Hugh Hale, CIO and senior vice president, information technology, of Visiting Nurse Service of New York, a veteran of three decades in the healthcare and tech businesses, says about the pace of technological advancement in telehealth and medical care today: “This is the most seismic amount of change I’ve seen not only in home care, but in healthcare overall,” Hale told an audience at the mHealth + Telehealth World 2014 conference in Boston.
This visiting nurse association (VNA) group — the biggest nonprofit home healthcare agency in the country — takes care of the urban population of the five boroughs of New York and parts of suburban Westchester and Suffolk counties.
That’s more than 70,000 patients, 2.2 million home visits — in total, 35,000 visits a day by the VNA’s 18,000 employees.
Telehealth is important to the VNA, Hale said, because “everything we do is aimed at keeping patients out of the hospital.”
Toward that goal, the New York VNA depends heavily on the backbone of population health: data analytics. The VNA mines data to see which patients have family histories of chronic disease, how many patients are making frequent trips to hospital emergency rooms, and who is showing up for doctor’s visits, among other trends.
Traditionally, Hale said, the nurses’ group has built its own applications, but in a major overhaul of the VNA’s technological infrastructure that is going on now, “we’re shifting from a build to a buy” with an emphasis on best of breed products.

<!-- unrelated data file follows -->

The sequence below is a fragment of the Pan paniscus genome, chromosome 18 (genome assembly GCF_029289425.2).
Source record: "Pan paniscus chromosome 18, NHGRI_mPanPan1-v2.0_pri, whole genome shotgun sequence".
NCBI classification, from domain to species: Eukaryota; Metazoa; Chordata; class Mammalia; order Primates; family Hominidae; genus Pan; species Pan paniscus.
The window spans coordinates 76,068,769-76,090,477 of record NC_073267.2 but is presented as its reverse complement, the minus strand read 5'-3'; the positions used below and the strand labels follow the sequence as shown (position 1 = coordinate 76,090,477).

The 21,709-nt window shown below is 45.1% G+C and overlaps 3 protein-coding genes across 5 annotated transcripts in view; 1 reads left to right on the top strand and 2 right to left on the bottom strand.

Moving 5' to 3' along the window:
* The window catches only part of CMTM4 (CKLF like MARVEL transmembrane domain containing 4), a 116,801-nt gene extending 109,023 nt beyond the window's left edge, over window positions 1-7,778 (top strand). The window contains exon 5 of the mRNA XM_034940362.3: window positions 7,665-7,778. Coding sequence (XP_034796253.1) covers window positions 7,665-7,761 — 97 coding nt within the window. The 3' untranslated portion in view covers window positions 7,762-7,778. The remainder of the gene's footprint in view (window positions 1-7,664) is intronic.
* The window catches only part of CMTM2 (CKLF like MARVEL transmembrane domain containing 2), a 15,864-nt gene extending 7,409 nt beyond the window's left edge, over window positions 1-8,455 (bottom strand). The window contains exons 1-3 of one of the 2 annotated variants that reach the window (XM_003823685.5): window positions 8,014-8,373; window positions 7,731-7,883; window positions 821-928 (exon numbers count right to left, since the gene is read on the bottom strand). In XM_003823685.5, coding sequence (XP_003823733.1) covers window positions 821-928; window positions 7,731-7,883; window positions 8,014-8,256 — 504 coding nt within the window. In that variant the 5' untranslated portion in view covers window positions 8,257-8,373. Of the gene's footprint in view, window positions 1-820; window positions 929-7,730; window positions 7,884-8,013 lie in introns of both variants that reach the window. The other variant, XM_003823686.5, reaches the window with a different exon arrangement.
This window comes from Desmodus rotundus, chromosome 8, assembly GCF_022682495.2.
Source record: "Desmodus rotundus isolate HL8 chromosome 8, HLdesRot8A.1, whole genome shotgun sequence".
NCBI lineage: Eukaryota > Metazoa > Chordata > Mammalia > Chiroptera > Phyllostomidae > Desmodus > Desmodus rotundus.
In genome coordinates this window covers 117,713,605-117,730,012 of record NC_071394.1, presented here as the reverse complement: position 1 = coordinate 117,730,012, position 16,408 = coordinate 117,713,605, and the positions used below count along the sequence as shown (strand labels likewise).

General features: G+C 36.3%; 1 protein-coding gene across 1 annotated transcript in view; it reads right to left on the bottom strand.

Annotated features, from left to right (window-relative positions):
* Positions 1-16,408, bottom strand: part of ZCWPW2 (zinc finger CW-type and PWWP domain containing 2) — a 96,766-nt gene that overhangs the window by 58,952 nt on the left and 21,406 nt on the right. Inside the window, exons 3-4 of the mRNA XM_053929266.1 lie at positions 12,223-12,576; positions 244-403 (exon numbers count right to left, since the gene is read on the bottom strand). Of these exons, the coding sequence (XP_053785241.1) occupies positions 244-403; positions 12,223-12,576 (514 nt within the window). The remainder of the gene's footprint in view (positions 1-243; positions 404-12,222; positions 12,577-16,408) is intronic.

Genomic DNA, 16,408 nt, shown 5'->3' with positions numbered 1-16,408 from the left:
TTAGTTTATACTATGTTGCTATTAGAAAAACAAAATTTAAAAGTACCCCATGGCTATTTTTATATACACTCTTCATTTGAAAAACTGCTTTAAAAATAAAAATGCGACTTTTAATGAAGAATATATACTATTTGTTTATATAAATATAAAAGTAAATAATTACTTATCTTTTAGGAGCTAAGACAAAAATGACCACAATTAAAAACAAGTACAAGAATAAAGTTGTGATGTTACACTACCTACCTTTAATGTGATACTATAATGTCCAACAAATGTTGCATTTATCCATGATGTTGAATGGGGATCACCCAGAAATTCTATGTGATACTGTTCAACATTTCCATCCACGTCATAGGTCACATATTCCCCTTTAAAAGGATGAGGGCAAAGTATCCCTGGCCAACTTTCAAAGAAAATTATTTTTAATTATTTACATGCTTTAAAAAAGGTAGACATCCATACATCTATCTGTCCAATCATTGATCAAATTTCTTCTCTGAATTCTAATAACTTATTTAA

In April, the VNA chose Delta Health Technologies, a homecare-specialized EHR vendor, to handle workflow using integrated clinical support and revenue cycle management.Recently, the VNA decided to swap out thousands of tablets used by nurses in the field in favor of new models. The new tablets were chosen by a panel of nurses whom Hale and other managers picked specifically because they were the most critical of the old devices.
As for the future of telehealth, Hale sees the horizon populated with super-advanced wearable devices that can instantaneously detect falls and “smart beds” that monitor a range of vital signs. There are smart beds on the market, such as one made by Vista Medical, that use pressure mapping to detect ulceration and other maladies that afflict bed-bound patients.
In a conversation with SearchHealthIT after his presentation, Hale said he expects smart beds to also be able to reliably monitor blood pressure, heart rate and sleep patterns.
“They are the wave of the future,” he said.